Riffs? Hell, yeah. But so much more

The first track lifted from “A Bend Through Space And Time” was called “Your Inner Lemmy” (which Classic Rock Magazine suggested sounded like a “long lost Motorhead song” ….errr you think?) and if that song was all you knew about Devil To Pay, then actually putting on the full record might come as a touch of a surprise.

This, y’see, is less Biker Rock than some kind of cross between Kyuss and Corrosion Of Conformity, but with some trippy Doors-type lyrics chucked in for good measure.

The reason for the latter, probably comes from the fact that the past decade has predominantly found the front man Steve Janiak unearthing lyrics from what many might consider the “Other Side”. Attributed in no small part to the hallucinatory visions and flashbacks he experienced while hospitalised after falling deep into a drug-induced coma a few years ago.

The band keep things a little simpler, merely suggesting that their sound is “all about the riffs, man” and that to a large extent is true, because throughout the ten songs here there’s about a million of them – indeed lengthy closing song “The Demons Come Home To Roost” is just an excuse to keep churning them out at varying speeds – and its perfectly possible, as well as downright fun, to enjoy the album on a purely primal level.

But give it a few listens and you might just want to look beyond the swinging , thumping stuff. The first line on the record gives a clue: “Wake up your mind…..” suggests “On And On (In Your Mind)” and in so doing this album becomes a real trippy delight.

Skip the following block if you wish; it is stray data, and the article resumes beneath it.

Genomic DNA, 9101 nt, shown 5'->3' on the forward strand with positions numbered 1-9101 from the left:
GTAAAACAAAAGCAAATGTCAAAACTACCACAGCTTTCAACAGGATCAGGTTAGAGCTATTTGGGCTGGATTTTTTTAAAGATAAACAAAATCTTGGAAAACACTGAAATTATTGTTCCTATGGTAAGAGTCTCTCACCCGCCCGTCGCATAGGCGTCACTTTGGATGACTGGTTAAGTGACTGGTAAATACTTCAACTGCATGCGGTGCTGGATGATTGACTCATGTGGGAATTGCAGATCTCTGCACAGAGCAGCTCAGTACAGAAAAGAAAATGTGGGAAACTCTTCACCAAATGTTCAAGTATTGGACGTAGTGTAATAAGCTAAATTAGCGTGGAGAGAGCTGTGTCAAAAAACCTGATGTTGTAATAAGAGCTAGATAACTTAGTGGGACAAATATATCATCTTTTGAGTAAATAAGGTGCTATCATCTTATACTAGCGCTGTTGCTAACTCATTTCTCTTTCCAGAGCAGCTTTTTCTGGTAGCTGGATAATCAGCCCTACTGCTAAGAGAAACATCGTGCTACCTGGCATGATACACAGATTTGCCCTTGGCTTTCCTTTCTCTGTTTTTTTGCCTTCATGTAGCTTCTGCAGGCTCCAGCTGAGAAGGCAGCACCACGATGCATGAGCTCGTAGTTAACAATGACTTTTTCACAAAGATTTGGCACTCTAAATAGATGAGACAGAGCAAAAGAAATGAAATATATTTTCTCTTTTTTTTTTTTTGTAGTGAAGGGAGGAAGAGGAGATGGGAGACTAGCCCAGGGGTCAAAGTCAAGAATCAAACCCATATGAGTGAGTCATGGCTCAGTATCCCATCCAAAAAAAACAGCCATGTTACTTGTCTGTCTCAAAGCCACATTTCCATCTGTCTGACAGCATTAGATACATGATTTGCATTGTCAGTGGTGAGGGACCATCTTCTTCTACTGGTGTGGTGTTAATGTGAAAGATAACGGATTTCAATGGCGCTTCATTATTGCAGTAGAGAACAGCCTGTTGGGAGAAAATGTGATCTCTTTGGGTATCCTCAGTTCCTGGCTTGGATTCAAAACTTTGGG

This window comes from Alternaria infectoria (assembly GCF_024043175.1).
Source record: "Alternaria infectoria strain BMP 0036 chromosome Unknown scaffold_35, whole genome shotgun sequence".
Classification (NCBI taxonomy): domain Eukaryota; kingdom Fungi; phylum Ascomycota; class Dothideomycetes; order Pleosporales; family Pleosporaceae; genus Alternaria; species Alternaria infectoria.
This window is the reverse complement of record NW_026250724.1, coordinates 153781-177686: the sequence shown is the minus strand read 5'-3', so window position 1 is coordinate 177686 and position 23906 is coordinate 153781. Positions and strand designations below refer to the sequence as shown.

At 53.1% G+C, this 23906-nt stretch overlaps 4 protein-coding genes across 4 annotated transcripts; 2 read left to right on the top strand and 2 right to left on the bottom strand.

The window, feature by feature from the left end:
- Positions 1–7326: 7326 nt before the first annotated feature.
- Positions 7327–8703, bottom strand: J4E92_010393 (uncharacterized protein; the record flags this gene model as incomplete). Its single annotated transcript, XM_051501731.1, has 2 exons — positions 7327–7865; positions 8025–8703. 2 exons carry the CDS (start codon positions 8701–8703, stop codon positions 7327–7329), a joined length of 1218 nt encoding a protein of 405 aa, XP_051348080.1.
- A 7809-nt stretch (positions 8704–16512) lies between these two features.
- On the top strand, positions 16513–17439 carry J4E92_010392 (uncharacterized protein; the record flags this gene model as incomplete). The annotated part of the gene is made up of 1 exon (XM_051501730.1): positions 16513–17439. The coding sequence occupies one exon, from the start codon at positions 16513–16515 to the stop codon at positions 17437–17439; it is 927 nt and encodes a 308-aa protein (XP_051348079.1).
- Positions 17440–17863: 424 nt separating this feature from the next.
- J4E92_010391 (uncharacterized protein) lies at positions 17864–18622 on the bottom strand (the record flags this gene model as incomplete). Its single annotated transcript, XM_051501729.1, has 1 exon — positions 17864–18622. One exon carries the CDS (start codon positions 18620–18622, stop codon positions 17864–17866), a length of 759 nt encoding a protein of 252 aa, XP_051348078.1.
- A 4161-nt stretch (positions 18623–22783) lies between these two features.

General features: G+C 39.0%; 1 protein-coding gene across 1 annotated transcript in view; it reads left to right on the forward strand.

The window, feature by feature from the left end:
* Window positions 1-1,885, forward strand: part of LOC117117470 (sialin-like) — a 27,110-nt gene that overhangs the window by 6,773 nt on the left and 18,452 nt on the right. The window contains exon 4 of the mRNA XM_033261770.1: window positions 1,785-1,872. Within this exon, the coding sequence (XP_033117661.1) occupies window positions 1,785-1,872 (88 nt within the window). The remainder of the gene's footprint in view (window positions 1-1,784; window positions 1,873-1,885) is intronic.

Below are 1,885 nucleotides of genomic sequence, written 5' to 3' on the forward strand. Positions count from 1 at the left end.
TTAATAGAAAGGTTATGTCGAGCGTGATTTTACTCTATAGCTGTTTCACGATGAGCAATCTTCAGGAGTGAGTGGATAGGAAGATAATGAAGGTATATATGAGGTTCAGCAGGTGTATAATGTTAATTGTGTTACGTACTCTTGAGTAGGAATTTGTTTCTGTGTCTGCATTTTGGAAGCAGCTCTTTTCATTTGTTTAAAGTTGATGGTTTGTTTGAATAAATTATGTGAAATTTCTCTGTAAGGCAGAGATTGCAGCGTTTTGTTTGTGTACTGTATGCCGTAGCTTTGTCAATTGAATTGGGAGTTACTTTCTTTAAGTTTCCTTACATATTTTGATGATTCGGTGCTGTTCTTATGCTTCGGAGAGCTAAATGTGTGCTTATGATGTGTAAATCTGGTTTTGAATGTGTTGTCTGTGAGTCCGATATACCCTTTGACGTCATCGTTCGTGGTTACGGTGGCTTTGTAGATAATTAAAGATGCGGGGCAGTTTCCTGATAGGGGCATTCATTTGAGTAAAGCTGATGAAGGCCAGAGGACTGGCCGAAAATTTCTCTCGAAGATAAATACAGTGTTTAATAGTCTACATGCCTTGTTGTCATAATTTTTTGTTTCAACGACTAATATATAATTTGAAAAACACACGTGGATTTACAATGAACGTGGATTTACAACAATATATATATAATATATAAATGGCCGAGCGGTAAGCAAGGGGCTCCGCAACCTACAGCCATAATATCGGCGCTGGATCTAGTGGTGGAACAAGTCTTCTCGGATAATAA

“Don’t Give Away The World” a track with balls the size of watermelons, builds itself to a fuzzy little frenzy – and you’re nodding your head in a solidarity before you realise that you don’t have a clue what Janiak is talking about, but hey, no one has ever understood a Clutch song either and they still rule.

“Laughingtock” is built around a lead part and chorus that is simple and almost fist-pumping, while “The Meaning Of Life” is so bursting to rock it begins with a solo that would make Woody Weatherman envious and “Recommended Daily Dosage” gets cowbell points, which is always welcome.

“Knuckledragger”, as you’d hope from a song called that, is the heaviest and most monolithic thing on offer, while there’s a sense of urgency about “Kerfuffle” that makes it better than QOTSA would have managed even that their peak.

Even in what has been a wonderful year for the fuzzy, and the riff driven, “A Bend Through Space And Time” stands out as something truly superb. That said, if you still want a reason to buy this (trust us you really don’t – its brilliant) then how about this? The drummer here is called Chad Prifogle. Really, what else do you need?

Rating 9/10

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